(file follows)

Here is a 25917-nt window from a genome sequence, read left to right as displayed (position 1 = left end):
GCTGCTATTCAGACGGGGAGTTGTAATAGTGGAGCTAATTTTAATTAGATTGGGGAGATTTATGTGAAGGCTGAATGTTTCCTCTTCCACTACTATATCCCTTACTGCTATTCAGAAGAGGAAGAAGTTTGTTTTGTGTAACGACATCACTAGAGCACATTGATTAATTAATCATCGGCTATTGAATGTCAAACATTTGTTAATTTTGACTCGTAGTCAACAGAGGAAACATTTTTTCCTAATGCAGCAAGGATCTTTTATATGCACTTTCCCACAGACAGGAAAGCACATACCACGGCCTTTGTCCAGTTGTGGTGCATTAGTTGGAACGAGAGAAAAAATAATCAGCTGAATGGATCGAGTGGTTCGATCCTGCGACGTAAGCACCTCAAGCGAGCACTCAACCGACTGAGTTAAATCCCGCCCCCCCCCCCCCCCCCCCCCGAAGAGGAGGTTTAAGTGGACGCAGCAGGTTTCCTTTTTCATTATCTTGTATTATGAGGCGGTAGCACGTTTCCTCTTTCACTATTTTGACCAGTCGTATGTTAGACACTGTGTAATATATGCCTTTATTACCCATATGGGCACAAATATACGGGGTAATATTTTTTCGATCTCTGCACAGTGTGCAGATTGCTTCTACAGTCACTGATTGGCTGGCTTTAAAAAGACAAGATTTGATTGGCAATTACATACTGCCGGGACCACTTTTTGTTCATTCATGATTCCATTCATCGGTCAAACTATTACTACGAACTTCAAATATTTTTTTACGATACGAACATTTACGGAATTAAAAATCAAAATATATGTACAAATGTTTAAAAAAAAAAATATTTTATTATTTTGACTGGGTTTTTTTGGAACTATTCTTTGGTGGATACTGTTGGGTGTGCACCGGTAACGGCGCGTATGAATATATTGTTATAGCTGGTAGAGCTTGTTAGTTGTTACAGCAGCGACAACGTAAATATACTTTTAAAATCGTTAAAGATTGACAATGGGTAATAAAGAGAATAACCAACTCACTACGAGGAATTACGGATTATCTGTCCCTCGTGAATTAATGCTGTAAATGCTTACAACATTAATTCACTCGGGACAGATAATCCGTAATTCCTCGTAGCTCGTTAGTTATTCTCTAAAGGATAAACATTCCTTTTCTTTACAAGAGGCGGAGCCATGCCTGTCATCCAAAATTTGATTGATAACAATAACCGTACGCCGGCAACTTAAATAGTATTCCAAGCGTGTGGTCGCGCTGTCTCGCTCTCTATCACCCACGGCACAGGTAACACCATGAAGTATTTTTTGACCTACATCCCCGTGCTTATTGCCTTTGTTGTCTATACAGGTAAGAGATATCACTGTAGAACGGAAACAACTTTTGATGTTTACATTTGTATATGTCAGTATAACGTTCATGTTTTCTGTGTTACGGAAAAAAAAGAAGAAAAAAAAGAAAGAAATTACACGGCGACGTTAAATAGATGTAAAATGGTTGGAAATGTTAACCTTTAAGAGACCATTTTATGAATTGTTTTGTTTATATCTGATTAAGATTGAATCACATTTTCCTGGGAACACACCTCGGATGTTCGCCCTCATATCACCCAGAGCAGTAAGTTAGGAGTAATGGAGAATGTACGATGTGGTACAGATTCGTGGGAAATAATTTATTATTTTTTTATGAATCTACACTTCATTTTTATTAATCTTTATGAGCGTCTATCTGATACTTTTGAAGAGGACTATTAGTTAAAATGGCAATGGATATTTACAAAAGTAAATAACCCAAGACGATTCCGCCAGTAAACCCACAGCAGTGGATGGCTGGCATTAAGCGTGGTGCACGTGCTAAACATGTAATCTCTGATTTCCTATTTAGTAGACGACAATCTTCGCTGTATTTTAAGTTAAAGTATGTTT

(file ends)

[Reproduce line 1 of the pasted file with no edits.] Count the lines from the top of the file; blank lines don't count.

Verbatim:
Here is a 25917-nt window from a genome sequence, read left to right as displayed (position 1 = left end):